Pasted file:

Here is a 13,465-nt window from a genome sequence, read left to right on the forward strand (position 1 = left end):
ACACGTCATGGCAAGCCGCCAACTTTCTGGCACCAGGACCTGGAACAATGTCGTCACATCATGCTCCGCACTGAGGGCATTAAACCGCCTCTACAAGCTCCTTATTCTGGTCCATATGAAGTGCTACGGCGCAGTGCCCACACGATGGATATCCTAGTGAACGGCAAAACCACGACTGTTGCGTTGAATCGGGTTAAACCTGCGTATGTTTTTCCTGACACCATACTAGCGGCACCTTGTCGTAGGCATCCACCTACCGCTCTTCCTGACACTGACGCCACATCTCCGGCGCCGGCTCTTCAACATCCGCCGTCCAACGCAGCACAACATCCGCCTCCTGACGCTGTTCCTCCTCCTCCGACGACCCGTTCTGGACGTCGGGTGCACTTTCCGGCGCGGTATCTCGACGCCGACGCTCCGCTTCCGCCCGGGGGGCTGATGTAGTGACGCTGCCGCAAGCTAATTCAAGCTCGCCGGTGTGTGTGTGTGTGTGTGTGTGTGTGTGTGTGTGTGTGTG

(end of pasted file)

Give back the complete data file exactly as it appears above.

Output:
Here is a 13,465-nt window from a genome sequence, read left to right on the forward strand (position 1 = left end):
ACACGTCATGGCAAGCCGCCAACTTTCTGGCACCAGGACCTGGAACAATGTCGTCACATCATGCTCCGCACTGAGGGCATTAAACCGCCTCTACAAGCTCCTTATTCTGGTCCATATGAAGTGCTACGGCGCAGTGCCCACACGATGGATATCCTAGTGAACGGCAAAACCACGACTGTTGCGTTGAATCGGGTTAAACCTGCGTATGTTTTTCCTGACACCATACTAGCGGCACCTTGTCGTAGGCATCCACCTACCGCTCTTCCTGACACTGACGCCACATCTCCGGCGCCGGCTCTTCAACATCCGCCGTCCAACGCAGCACAACATCCGCCTCCTGACGCTGTTCCTCCTCCTCCGACGACCCGTTCTGGACGTCGGGTGCACTTTCCGGCGCGGTATCTCGACGCCGACGCTCCGCTTCCGCCCGGGGGGCTGATGTAGTGACGCTGCCGCAAGCTAATTCAAGCTCGCCGGTGTGTGTGTGTGTGTGTGTGTGTGTGTGTGTGTGTGTGTG